|Nutrition Facts (per serving)|
|Amount per serving|
|% Daily Value*|
|Total Fat 17g||22%|
|Saturated Fat 11g||54%|
|Total Carbohydrate 0g||0%|
|Dietary Fiber 0g||0%|
|Total Sugars 0g|
|Vitamin C 0mg||0%|
|*The % Daily Value (DV) tells you how much a nutrient in a food serving contributes to a daily diet. 2,000 calories a day is used for general nutrition advice.|
Ghee, which is also known as clarified butter, is a great alternative to cooking oil. Homemade ghee is fragrant and is used in countless cuisines including Indian and Middle Eastern dishes, along with Holland, Australia, and Scandinavia. Regardless of how it's used, ghee adds an incomparable richness to any dish.
If ghee is unfamiliar, you may wonder why one would use it, and what kinds of advantages it has over butter or cooking oil. First, it doesn't burn as easily as butter. It can be purchased in the grocery store, but also made at home. Ghee is really versatile, too; it becomes solidified at lower temperatures but can easily be melted when required, and it spreads easily. Ghee also is beneficial if you need to avoid lactose because the process of making ghee removes the milk solids, making it suitable for someone who is lactose intolerant.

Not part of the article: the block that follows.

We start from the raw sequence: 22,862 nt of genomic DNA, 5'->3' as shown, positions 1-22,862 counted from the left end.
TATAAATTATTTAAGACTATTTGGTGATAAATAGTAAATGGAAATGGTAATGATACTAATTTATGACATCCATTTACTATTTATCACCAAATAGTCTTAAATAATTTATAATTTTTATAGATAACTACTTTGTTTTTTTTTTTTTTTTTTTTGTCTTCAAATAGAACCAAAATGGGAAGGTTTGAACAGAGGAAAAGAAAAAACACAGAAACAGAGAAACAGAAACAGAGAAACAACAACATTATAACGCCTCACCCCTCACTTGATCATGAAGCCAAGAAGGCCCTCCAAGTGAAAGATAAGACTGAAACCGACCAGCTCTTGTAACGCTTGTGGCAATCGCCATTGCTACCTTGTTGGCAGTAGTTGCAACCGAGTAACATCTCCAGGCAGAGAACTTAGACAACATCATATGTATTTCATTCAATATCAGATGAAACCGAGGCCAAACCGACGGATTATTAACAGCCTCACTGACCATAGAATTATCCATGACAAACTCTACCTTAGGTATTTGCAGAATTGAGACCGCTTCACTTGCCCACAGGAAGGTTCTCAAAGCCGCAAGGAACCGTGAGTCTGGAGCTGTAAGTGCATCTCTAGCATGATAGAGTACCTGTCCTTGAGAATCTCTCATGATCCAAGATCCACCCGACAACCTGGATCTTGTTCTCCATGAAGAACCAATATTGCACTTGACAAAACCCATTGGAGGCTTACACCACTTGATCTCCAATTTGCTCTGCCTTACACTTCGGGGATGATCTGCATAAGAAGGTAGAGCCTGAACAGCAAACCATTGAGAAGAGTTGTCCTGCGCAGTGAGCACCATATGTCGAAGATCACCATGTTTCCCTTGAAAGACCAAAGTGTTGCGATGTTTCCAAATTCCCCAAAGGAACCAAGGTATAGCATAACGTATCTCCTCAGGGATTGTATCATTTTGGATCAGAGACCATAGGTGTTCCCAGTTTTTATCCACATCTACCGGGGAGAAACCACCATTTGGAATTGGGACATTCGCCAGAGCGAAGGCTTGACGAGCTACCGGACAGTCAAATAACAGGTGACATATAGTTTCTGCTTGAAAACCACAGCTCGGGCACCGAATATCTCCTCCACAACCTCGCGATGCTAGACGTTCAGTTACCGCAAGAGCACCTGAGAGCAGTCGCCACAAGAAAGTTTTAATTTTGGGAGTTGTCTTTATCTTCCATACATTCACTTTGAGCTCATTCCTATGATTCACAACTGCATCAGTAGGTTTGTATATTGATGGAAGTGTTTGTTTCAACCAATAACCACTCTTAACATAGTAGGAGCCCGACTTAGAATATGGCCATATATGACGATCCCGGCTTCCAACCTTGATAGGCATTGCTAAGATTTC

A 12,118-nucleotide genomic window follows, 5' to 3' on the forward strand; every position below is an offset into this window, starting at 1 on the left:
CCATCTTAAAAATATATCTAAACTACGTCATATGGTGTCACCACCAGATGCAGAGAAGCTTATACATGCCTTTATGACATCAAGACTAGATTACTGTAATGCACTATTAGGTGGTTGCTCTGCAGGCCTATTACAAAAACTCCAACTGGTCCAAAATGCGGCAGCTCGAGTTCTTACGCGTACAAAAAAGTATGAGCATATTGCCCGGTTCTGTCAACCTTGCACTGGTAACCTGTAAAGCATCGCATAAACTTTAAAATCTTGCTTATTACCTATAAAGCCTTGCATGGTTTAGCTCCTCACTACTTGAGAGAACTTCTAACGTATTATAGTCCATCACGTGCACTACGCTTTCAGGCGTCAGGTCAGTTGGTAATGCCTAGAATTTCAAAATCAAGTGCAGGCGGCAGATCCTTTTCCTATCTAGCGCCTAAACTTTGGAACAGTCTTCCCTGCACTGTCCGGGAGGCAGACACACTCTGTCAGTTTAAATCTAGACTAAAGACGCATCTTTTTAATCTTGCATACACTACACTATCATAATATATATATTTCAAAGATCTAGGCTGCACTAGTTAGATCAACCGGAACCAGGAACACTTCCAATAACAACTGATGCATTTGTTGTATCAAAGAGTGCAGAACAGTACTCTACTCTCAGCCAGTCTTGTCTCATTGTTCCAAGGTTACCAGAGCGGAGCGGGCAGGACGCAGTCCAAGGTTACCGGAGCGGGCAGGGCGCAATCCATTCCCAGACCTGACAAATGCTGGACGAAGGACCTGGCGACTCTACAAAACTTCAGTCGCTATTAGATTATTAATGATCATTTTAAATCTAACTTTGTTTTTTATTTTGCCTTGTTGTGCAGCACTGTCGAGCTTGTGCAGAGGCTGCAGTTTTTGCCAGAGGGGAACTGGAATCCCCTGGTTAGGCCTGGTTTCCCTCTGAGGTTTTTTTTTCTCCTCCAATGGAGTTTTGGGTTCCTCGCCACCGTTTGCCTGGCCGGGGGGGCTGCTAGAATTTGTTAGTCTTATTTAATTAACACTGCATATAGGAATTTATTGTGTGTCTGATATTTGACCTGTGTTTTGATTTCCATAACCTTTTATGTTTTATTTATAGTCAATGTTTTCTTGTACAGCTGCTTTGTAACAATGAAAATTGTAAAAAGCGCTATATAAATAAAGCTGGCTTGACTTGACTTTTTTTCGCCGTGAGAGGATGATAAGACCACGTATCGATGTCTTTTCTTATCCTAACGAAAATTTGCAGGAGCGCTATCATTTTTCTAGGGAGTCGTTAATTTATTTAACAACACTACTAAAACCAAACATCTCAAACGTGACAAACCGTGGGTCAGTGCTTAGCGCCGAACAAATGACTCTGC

Gather the ingredients.
Heat a deep, heavy-bottomed pan over medium heat and add butter and bay leaves. Simmer, allowing butter to melt and cook.
When a froth appears on the surface of the butter, spoon it off and dispose of it.
Keep cooking till all froth has risen and been removed.
Allow mixture to cool, remove bay leaves, and strain or filter the ghee. It should be a pale golden color.
Add a pinch of salt and mix it well. This gives ghee a lovely grainy texture when solidified.
Store unrefrigerated for 4 to 6 months, or keep it refrigerated for even longer.
If you can afford a high-quality butter, you'll really taste it in the ghee.